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Lye not, to say mine eyes are murderers.
Now shew the wound mine eyes have made in thee ;
Scratch thee but with a pin, and there remains
Some fear of it ; lean but upon a rush,
The cicatrice and capable impreffure
Thy palm some moment keeps : but now mine eyes,
Which I have darted at thee, hurt thee not;
Nor, 'I am sure, there is no force in eyes
That can do hurt,

Sil. O dear Phebe,
If ever (as that ever may be near)
You meer in some fresh cheek the power of faney,
Then shall you know the wounds invisible
That love's keen arrows make.

Phe. But, 'till that time,
Come not thou near me, and when that time comes,
Amict me with thy mocks, pity me not ;
As, 'till that time, I shall not pity thee.

Ref. And why, I pray you ? who might be your mother, -
(22) That you insult, exult, and rail, at once
Over the wretched ? (23) what though you have beauty,
(As, by my faith, I fee no more in you
Than without candle may go dark to bed,)
Mult you be therefore proud and pitilefs :
Why, what means this? why do you look on me...
I see no more in you than in the ordinary
Of nature's fale-work: odds, my little life !
I think, the means to tangle mine eyes too:

all at once,

(22) That you infuli, exult. and all at once

Over i be wretched ?] If the speaker only intended to accuse the person spoken to, for insulting and exulting, initead of it ought to have been, boob at once. But on examining, according 10 fact, the crime of the person accus'd, we shall find we ought to read the line thus;

That you insult, exult, and rail at once, &c. For these three things Phehe was guilty of.

Mr. Warburton. (23) -Wbat though you Bave no beauty,] Tho' all the printed copies agree in this reading, it is very accurately observ'd to me by an ingenious unknown correspondent, who signs himself L. H. (and 10 whom I can only here make my acknowledgments) that the Negative ought to be left out.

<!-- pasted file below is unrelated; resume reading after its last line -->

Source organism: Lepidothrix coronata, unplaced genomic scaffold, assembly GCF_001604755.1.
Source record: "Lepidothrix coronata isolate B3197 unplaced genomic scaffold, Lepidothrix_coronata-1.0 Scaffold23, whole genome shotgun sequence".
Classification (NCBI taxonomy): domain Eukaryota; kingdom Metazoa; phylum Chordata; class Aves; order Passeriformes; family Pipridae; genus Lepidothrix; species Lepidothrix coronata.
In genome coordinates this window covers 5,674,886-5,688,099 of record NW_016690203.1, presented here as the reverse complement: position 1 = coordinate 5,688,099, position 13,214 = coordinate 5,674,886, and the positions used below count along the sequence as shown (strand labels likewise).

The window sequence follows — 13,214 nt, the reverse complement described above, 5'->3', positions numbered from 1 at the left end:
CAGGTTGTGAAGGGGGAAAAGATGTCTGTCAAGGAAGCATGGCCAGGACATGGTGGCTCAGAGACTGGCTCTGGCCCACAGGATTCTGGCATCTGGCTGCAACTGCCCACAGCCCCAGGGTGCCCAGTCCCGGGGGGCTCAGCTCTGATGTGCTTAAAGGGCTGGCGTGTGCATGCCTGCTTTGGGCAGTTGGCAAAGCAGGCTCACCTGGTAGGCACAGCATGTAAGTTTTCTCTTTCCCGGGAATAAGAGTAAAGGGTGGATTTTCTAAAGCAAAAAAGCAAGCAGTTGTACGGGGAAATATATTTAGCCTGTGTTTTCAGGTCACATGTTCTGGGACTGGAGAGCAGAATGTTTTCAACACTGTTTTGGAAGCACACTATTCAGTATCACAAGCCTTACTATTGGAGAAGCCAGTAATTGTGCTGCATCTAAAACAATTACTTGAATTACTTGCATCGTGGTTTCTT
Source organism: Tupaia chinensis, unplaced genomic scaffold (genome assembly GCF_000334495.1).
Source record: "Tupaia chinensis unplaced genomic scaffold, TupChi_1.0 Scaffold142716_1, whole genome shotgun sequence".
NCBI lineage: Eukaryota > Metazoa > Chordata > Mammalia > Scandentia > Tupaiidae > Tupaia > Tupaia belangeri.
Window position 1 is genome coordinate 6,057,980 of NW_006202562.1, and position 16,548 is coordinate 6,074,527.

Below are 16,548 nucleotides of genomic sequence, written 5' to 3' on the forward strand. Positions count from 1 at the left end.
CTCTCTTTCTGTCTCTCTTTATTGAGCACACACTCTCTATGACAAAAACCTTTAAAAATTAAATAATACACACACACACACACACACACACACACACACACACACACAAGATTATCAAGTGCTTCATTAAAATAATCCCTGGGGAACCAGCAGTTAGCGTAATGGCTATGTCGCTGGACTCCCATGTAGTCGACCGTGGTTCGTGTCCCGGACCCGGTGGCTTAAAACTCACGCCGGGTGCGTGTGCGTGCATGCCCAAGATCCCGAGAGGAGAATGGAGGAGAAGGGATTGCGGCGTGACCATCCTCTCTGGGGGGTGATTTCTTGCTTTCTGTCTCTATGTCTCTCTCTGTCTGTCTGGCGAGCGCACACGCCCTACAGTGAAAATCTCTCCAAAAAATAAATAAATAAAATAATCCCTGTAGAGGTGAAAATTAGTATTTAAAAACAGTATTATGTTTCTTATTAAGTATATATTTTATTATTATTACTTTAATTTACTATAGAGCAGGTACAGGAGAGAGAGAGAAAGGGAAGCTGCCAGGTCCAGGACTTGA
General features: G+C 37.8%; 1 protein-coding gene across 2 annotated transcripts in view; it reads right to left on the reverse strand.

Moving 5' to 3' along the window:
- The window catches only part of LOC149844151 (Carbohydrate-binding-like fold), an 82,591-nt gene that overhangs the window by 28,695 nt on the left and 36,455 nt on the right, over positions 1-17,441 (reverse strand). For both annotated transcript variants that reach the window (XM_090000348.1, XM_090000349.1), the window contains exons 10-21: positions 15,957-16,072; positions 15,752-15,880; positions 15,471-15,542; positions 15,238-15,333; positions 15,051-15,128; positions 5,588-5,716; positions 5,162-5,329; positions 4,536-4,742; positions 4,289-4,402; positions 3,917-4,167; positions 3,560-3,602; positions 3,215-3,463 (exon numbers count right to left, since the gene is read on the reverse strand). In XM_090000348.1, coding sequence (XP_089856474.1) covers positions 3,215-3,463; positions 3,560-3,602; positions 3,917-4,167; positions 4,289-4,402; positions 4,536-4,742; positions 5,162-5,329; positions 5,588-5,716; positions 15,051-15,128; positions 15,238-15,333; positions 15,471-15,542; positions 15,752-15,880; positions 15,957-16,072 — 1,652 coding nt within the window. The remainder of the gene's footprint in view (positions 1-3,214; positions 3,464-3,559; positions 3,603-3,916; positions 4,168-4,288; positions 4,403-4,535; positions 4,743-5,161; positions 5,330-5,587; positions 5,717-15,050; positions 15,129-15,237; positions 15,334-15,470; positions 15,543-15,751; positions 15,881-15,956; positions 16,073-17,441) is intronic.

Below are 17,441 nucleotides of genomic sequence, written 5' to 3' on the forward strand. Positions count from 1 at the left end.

NO

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1

No, faith, proud mistress, hope not after it;
'Tis not your inky brows, your black filk hair,
Your bugle eye-balls, nor your cheek of cream,
That can entame my spirits to your worship.
You foolish shepherd, wherefore do you follow her
Like foggy fouth puffing with wind and rain ?
You are a thousand times a properer man,
Than the a woman.

'Tis such fools as you,
That make the world full of ill-favour'd children;
'Tis not her glass, but you, that flatter her;
And out of you the fees herself more proper,
'Than any of her lineaments can show her.
But, mistress, know yourself ; down on your knees,
And thank heav'n, faking, for a good man's love ;
For I must tell you friendly in your ear,
Sell when you can, you are not for all markets.
Cry the man mercy, love him, take his offer,
Foul is most foul, being foul to be a scoffer :
So take her to thee, shepherd; fare you well.

Pbe. Sweet youth, I pray you, chide a year together ; I had rather hear you chide, than this man woo.

Rof. He's fallen in love with your foulness, and she'll fall in love with ny anger. If it be fo, as fast as the answers thee with frowning looks, I'll sauce her with bitter words : why look you so upon me?

Phe. For no ill will I bear you.

Raf. I pray you, do not fall in love with me,
For I am faller than vows made in wine ;
Besides, I like you not. If

you
will know

my

house, "Tis at the tuft of olives, here hard by : Will you go, fifter ? fhepherd, ply her hard : Come, fifter : shepherdess look on him better, And be not proud ; tho' all the world could see, None could be so abus’d in fight as he. Come, to our flock.

[Exit. Phe. Dead shepherd, now I find thy faw of might; Who ever lov’d, that lov'd not at first sight?

Sil. Sweet Pbebe!
Phe. Hah: what say'st thou, Silvius ?
Sil. Sweet Phebe, pity me.

Phe.

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Phe. Why, I am sorry for thee, gentle Silvius.

Sil. Where-ever forrow is, relief would be ;
If you do sorrow at my grief in love,
By giving love, your sorrow and my grief
Were both extermin'd.

Phe. Thou hast my love ; is not that neighbourly?
Sil. I would have you.

Phe. Why, that were covetousness.
Silvius, the time was, that I hated thee;
And yet it is not, that I bear thee love
But since that thou canst talk of love so well,
Thy company, which erst was irksome to me,
I will endure : and I'll employ thee too :
But do not look for further recompence,
Than thine own gladness that thou art employ’d.